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  Geotimes - December 2007 - Argonís gassy ride to the atmosphere

Argonís gassy ride to the atmosphere

From left to right, Jay Thomas, Daniele Cherniak and Bruce Watson
Courtesy of Bruce Watson
A team of researchers, including from left to right, Jay Thomas, Daniele Cherniak and Bruce Watson, recently discovered that argon may not act as once thought on its way from the core-mantle boundary to the atmosphere.

Deep beneath us, Earth is slowly stirring, hot rock tirelessly churns upward toward the surface and back down toward the core. When material nears the surface, part of it melts, while the rest continues to convect through the mantle. Gases deep inside the planet upwell with the materials and are believed to accumulate in the near-surface melt, from where they eventually escape the planet into the atmosphere.

Or at least that’s what researchers have thought. Scientists have long used the argon-40 isotope to measure the rate at which gas is released from deep in the Earth, but a new study indicates that the gas might behave differently. If correct, the new findings could throw into doubt current models of how Earth’s atmosphere formed.

Scientists have long thought of argon-40 as a prime candidate to study how Earth releases gases. Because the noble gas doesn’t react with other elements, it moves through the interior of our planet unchanged. Radioactive decay inside Earth is the only known source of argon-40, which means that all of it in today’s atmosphere must have come from deep below. Conventional wisdom also holds that individual argon atoms do not get trapped inside the crystal lattices of the upwelling mantle minerals. Therefore, they quickly diffuse into the melt and build up in the crust, from where they are released into the atmosphere. But new laboratory experiments, reported Sept. 20 in Nature, challenge this scenario.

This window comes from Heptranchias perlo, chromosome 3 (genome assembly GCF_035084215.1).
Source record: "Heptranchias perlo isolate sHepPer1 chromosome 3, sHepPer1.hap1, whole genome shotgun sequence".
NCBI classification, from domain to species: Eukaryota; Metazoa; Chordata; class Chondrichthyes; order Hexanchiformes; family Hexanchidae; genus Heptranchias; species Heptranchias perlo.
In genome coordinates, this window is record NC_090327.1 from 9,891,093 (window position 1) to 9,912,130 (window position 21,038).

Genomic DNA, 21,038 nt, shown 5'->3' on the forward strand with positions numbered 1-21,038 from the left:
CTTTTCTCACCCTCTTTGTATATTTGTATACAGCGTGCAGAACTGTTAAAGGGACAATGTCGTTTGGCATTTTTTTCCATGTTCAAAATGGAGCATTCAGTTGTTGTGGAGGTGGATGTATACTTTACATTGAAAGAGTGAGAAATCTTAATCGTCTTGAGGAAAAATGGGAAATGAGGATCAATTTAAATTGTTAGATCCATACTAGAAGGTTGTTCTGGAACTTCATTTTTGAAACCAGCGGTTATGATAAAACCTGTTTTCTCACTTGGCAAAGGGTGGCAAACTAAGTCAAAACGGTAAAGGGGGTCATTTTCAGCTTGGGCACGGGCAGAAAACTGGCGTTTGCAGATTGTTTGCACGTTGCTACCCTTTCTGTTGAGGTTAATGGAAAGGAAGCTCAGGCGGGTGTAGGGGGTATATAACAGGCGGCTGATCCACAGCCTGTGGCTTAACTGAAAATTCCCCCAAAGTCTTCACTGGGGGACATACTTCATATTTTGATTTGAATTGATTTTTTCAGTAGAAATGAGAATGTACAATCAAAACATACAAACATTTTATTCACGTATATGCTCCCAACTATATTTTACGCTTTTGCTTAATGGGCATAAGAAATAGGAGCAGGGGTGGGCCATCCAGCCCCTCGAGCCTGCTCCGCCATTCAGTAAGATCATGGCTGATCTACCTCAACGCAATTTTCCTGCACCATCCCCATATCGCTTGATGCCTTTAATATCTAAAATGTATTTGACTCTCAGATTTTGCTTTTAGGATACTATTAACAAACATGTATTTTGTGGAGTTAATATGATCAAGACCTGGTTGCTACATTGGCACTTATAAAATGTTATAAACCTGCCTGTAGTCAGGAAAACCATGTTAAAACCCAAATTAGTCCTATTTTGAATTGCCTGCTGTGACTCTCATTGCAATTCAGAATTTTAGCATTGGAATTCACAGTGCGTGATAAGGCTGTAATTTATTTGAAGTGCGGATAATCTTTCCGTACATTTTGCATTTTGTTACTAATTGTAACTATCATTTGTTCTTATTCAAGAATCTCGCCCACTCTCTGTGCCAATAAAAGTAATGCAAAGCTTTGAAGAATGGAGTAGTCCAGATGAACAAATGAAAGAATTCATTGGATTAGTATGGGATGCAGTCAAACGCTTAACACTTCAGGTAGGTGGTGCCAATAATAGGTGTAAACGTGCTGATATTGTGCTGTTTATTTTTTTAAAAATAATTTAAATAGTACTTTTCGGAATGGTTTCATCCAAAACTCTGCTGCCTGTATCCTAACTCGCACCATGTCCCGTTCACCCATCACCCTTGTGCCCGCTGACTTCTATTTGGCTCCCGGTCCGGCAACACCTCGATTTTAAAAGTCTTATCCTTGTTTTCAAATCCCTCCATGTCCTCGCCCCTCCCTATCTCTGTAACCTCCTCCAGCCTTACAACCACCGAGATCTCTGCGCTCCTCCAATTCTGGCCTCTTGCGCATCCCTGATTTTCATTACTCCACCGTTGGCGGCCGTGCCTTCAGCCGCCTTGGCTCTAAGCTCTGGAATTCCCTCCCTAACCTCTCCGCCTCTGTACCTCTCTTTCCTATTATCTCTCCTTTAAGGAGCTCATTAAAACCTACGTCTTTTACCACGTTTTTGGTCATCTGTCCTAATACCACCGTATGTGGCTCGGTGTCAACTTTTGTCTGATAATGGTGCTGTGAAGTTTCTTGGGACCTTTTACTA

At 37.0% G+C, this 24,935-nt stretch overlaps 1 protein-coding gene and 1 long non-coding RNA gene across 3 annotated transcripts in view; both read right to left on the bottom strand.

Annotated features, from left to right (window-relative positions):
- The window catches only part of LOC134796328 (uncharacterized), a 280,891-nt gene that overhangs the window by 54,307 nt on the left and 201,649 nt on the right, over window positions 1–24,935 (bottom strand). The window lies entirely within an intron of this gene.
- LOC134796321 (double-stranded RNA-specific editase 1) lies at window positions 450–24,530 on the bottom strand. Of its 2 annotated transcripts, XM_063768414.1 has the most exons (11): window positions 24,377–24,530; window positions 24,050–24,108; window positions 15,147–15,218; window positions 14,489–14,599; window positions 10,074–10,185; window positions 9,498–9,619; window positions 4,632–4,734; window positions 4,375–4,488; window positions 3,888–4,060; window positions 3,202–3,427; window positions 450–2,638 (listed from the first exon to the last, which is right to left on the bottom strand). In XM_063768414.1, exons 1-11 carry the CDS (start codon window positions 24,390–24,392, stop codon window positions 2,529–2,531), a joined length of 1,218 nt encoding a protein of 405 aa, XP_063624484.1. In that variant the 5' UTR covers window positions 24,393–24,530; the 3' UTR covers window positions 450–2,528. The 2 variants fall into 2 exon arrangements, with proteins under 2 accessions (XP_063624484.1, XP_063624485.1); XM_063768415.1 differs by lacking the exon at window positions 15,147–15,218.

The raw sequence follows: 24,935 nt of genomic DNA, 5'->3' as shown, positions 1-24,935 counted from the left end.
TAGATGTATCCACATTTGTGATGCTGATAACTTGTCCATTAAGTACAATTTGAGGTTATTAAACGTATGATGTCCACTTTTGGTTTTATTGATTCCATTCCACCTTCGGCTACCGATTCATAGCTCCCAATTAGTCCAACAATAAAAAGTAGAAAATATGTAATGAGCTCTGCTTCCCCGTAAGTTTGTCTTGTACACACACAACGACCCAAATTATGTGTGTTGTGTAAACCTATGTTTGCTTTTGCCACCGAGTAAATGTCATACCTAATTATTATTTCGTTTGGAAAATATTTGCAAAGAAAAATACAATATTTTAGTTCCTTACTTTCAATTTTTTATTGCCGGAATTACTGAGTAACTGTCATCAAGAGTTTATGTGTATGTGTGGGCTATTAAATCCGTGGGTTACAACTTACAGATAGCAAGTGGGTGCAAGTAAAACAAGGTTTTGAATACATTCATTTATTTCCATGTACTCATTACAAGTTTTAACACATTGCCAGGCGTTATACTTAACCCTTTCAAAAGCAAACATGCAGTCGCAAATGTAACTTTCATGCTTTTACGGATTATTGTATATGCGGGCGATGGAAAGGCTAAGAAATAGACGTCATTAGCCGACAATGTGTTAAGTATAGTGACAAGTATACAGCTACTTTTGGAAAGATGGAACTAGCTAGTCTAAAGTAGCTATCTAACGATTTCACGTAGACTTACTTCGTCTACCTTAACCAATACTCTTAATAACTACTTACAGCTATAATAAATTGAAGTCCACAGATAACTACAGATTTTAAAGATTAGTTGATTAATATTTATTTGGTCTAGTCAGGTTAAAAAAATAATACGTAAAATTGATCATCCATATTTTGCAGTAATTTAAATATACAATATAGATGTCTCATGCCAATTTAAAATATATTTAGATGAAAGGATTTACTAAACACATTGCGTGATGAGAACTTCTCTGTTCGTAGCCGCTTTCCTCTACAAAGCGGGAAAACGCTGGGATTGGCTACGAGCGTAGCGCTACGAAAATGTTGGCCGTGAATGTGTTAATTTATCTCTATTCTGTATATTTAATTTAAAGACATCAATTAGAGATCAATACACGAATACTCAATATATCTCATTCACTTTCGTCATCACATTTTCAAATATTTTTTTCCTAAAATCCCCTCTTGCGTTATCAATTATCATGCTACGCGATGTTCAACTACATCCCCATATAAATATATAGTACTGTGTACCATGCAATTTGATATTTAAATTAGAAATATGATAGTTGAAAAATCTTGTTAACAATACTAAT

Bruce Watson at Rensselaer Polytechnic Institute in Troy, N.Y., and his colleagues heated olivine and orthopyroxene — the two main minerals composing Earth’s mantle — in an argon atmosphere. The minerals entrapped unexpectedly large amounts of the gas. Moreover, once inside the crystals, the gas did not readily diffuse out of the minerals. “The results show that argon actually likes to sit in these minerals and that it would be difficult to get them out into the atmosphere during melting,” Watson says. “That means it’s time to rethink the mechanism by which our planet rids itself of gases.”

The findings have prompted mixed reactions among geoscientists. “This is an important study that shows us that Earth doesn’t quite work the way we thought it did,” says Michael Drake of the University of Arizona in Tucson. About 15 years ago, studies by Drake and colleagues showed results similar to Watson’s.

Others are not convinced. “Even though the science that Watson and his colleagues present is robust, the question is how relevant this laboratory study is to what really happens in the mantle,” cautions Chris Ballentine of the University of Manchester in the United Kingdom. He adds that conditions inside the mantle differ from those under which Watson and his team conducted their experiments. He also points out that calculations based on Earth’s budget of inert — or unreactive — gases agree with the traditional model of how argon escapes into the atmosphere. If Watson and his colleagues are right, however, and argon concentrations inside mantle minerals are much higher than previously thought, these numbers won’t add up, Ballentine says.

Watson recognizes that there is still uncertainty over these calculations, and he admits that there are other observations that “absolutely fly in the face of the new data.” For example, scientists who have examined rocks that contain cooled melt have discovered that most of the gas atoms are in the melt matrix rather than in the crystals. “This means that we have a real paradox here,” Watson says.

Which is correct remains to be seen, but in the meantime, the new work “gives us pause in our assumption and our knowledge of how Earth rids itself of gases and how you produce an atmosphere on a planet,” Watson says.

Nicole Branan
Geotimes contributing writer

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